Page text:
Hormonal contraceptives have many uses besides preventing unwanted pregnancy. Menstrual pain, heavy, irregular or painful periods, and anemia are also treated with them. Fear of gaining weight may prevent someone from using birth control, cause them to use it incorrectly or inconsistently, or stop using it altogether. This may leave someone without effective contraception or treatment for a condition. Talking to a doctor can help you weigh the risks and benefits of hormonal birth control.
Why It’s Difficult
Contrary to popular belief, birth control does not cause weight gain. Weight gain occurs over time, and it varies depending on when it is measured. From early adulthood to middle age, most people gain 0.52 kg (1.15 lbs) per year. Weight fluctuates daily, weekly, monthly, and seasonally. Two small studies found that people weigh less in the morning. In one study, weight increased from Friday to Monday and decreased from Monday to Friday. And Americans gain weight around the holidays.
A four-month study of pill users found that they gained 0.2 kg (0.44 lbs) during the first three weeks of a pill pack and lost the same amount during the placebo (withdrawal bleeding) week. Their weight remained stable throughout the four-month study.
Since copper IUDs (Paragard, Mona Lisa, T-safe) do not contain hormones, they cannot directly affect weight. Long-term copper IUD users gain weight, just like non-users gain weight with age. In one study, long-term copper IUD users gained 4.0 kg (8.8 lbs) over 7 years. Copper IUD users are frequently used as a control group in studies examining weight gain with hormonal birth control. One group uses hormonal birth control, while the other uses a copper IUD, and both groups gain weight over time.
Although using hormonal birth control may appear to cause weight gain, it may be no different than using a non-hormonal method (such as a copper IUD) or nothing at all.
Most adults gain weight and lose weight in a normal pattern, but fear of gaining weight prevents people from starting or stopping birth control. Weight gain and birth control are complex issues with often ambiguous or contradictory findings. Longer studies with more people may be required to fully understand hormonal birth control’s impact on weight.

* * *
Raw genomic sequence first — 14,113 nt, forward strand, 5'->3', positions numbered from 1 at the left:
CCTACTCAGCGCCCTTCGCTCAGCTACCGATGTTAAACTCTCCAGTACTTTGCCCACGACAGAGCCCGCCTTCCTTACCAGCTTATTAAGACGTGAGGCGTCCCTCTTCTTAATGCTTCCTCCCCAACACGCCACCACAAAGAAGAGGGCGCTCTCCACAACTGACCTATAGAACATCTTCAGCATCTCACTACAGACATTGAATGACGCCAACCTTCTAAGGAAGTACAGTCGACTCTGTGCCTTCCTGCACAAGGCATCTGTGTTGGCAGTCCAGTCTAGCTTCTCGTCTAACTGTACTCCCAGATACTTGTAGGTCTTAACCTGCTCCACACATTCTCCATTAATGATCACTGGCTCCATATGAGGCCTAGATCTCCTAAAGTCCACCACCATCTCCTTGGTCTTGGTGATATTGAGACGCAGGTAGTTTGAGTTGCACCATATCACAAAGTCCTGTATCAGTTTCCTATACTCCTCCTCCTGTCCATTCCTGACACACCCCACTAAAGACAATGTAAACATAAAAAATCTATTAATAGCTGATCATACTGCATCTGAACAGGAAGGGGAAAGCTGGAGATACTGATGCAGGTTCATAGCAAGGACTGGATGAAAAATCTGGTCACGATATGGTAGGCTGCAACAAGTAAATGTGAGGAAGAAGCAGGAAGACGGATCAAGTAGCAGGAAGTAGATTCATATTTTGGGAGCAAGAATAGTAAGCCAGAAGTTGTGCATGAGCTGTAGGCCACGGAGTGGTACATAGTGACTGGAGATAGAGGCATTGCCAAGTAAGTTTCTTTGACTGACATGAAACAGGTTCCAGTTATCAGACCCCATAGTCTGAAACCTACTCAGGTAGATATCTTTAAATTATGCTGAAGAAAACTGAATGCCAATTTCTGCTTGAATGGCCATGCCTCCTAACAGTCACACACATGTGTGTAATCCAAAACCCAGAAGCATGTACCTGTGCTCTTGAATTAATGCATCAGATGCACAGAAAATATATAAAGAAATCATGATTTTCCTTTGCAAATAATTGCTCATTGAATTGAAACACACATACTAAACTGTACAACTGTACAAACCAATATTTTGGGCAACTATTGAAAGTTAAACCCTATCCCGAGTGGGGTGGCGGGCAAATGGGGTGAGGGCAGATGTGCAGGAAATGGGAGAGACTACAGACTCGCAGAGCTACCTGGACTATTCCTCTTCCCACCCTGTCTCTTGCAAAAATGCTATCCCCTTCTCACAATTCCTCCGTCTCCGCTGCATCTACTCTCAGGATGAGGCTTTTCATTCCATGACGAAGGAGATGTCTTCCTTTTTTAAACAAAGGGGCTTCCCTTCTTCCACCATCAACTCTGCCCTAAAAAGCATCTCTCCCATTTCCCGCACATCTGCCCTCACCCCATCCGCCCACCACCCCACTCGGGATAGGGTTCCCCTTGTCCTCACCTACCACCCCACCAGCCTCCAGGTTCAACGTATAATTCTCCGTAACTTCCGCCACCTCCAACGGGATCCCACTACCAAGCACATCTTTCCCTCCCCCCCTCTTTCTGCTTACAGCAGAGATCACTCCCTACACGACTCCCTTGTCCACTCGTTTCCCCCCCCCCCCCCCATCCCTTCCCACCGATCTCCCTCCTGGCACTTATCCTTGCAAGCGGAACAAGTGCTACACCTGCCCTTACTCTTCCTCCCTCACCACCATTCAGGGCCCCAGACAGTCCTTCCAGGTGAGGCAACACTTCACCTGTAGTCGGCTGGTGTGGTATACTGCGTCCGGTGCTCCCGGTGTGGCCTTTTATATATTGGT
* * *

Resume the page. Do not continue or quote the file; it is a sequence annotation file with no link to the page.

Here’s What the Research Says About Each Birth Control Type
Progestin-only contraceptives and weight gain
The hormonal IUD, unlike the implant and the shot, is unlikely to cause weight gain.
The implant (e.g. Nexplanon) may contribute to weight gain. One study found that after a year of use, users gained 0.1 kg (0.22 lbs), similar to the copper IUD. The same study found no difference in body fat between implant users and copper IUD users after one year. Another study found that implant users gained 2.1 kg (4.6 lbs) more than copper IUD users after a year, but this difference was only seen when users of all races were compared. The researchers found no difference in weight gain between implant and copper IUD users when they separated participants by race (black implant users vs. white or other race).
More research is needed to determine if the implant causes weight gain.
HRT (Mirena, Liletta): The hormonal IUD does not appear to cause weight gain, but it may increase body fat. Precisely the same amount of weight was gained by hormonal IUD users as by copper IUD users after a year of use.
These studies included a 10-year hormonal IUD user’s weight change. After ten years of use, hormonal IUD users gained an average of 4.0 kg (8.8 lbs), which is similar to the weight gained by copper IUD users.